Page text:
As the scenario starts my ELINT and E-3 aircraft report contacts with numerous active vessels in the Trondheim area (mostly ASW craft), and multiple ships tucked away in various fjords. The ones in the fjords are not moving, not emitting, and I don't know what they are yet. I don't want to waste missiles on what might simply be fishing boats, so no attacks are made yet.

The first action begins at sea, when the Russians spot the ASW helicopters around the British ships, and start making aggressive runs towards them. If I don't engage, they'll slaughter my helicopters, and when they drop below the clouds to finish them off they'll spot my ships. If I do engage my radar emissions will identify my fleet anyway. I try and split the difference. While my helicopters flee for the safety of their ships at wavetop altitude (all ASW patrols are cancelled for the moment) only the Birmingham lights up and starts engaging Mig-31s with its long range Sea Dart (which proves quite effective). Moments later I start getting ESM hits from over-the horizon targeting radars on some of the boat contacts. They're not fishing boats. They're Tarantuls, and their supersonic sea-skimming anti-shipping missiles are on the way in.

A desperate fight breaks out around the merging task groups. As the ships race towards each other, more and more missiles pour in. At first there are only a few, and the Harriers can shoot them down, but then the Harriers run out of missiles or have to flee from Su-27s and Mig-31s, and I have to light up additional ships to defend. Each new ship that lights up brings more missiles in return, and then I have to light up even more, in a horrible progression that gets worse and worse. As this goes on the Russians throw in a Mig-27 attack, and a heavy sweep of Su-27s from the north. My missile stockpile is dropping sharply, and I don't dare spend missiles on the passing enemy fighters, which sweep by and slaughter the AEW Sea King as it was running desperately for the carriers. My Harriers are all out of missiles and fleeing themselves, so they can't be of any help, and my support aircraft have to fall back too, as some of the fighters press past the ASW pickets, until the carrier escorts themselves are engaging with Sea Dart. (Fortunately, I don't need to light up the carriers themselves, so hopefully those haven't been ID-ed yet.)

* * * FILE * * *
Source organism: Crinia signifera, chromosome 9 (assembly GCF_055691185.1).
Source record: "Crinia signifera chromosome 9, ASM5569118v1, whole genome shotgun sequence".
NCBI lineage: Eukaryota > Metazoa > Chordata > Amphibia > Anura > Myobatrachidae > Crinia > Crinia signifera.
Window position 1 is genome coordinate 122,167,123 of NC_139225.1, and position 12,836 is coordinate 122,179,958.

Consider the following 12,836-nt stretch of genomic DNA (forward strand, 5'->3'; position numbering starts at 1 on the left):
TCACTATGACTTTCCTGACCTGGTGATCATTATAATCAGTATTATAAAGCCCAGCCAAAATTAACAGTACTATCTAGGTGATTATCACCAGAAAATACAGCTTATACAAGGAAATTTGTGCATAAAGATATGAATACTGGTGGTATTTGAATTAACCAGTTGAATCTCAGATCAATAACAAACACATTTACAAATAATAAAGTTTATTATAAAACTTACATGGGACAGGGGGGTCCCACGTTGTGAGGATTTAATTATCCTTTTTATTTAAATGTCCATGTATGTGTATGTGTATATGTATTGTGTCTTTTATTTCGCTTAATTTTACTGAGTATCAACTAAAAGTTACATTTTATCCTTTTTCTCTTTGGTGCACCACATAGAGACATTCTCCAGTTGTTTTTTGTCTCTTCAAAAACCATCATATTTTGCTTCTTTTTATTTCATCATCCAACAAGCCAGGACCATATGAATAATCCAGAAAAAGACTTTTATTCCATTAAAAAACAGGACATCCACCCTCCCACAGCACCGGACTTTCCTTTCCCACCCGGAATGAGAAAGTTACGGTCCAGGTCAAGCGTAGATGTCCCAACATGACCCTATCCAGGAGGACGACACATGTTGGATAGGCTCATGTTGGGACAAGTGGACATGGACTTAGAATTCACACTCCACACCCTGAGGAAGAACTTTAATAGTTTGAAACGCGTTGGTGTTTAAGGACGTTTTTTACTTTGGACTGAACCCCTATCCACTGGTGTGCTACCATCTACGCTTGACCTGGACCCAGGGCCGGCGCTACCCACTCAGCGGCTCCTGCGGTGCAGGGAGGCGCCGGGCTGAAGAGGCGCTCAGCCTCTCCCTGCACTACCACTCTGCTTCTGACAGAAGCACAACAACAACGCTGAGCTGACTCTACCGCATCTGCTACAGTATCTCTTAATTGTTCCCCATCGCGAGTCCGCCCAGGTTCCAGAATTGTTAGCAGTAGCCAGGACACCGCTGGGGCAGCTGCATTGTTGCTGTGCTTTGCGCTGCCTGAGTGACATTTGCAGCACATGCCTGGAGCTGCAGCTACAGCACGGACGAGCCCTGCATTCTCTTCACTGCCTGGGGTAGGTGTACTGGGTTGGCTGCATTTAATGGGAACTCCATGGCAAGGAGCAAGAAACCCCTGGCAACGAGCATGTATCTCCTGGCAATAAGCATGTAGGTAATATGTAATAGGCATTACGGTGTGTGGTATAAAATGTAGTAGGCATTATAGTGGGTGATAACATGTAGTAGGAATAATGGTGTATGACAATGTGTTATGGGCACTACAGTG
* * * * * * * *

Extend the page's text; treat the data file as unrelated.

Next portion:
Unfortunately, I'm not well placed to retaliate. Harpoons are outranged by SS-N-22s, and since my closest task group is racing out to sea to join its comrade it is out of range of the shore and can't shoot back. The two escorts with the minesweepers are in range, and they do open fire, but many of their missiles are shot down by enemy fighters. The few that do arrive find their targets have moved, and they wander off uselessly along the fjords and into the hills. The main benefit is that a number of planes spend their time chasing down these missiles, which helps ease the pressure on my task groups. It's not until some of my attack planes arrive later on that I'm able to bomb a few of the patrol boats, unfortunately long after they've fired their missiles.

By the time the two task groups have merged in tight formation, and the patrol boat missile attack has tapered off, my SAM stockpiles are dangerously low. All my ships (with the exception of one of the older Seawolf ships) are down to single digit quantities, many are at five or less, and some are completely out. The task group tightens up and moves in, but if there are more missile attacks (particularly from the north, where I have little recce, and am blind) then I will probably be forced to pull back and abandon the bombardment plan. A couple of shore based missile batteries could do significant damage at this point. For the moment, my ships press on. (The main thing that has saved me so far is geography. The missile boats were spread along a long coast, so their missiles arrived over time, instead of being a concentrated salvo which would have wrecked me.)

Over land, the situation is better. The surveillance radar at Sogndal succumbs to close-range HARM shots from a pair of F-16s sneaking along a valley, and the advancing fighters deal with a small number of Mig-23s that come up to contest the situation. As the advance continues, my fighters start engaging Russian fighters from the Trondheim area, gradually pushing them back. The SA-20 in the Trondheim area starts interfering, forcing my planes down into the valleys to hide, which hampers my ability to fight, but gives me a valuable indicator of where it is located. (Very close to an SBS dropoff zone!) A wave of fresh Mig-23s out of Orland drives off my Jaguars and F-5s, which had been harassing the Russian missile boats, before the last of my fighters force them away in turn, and for a moment there are only a few enemy planes on my radar.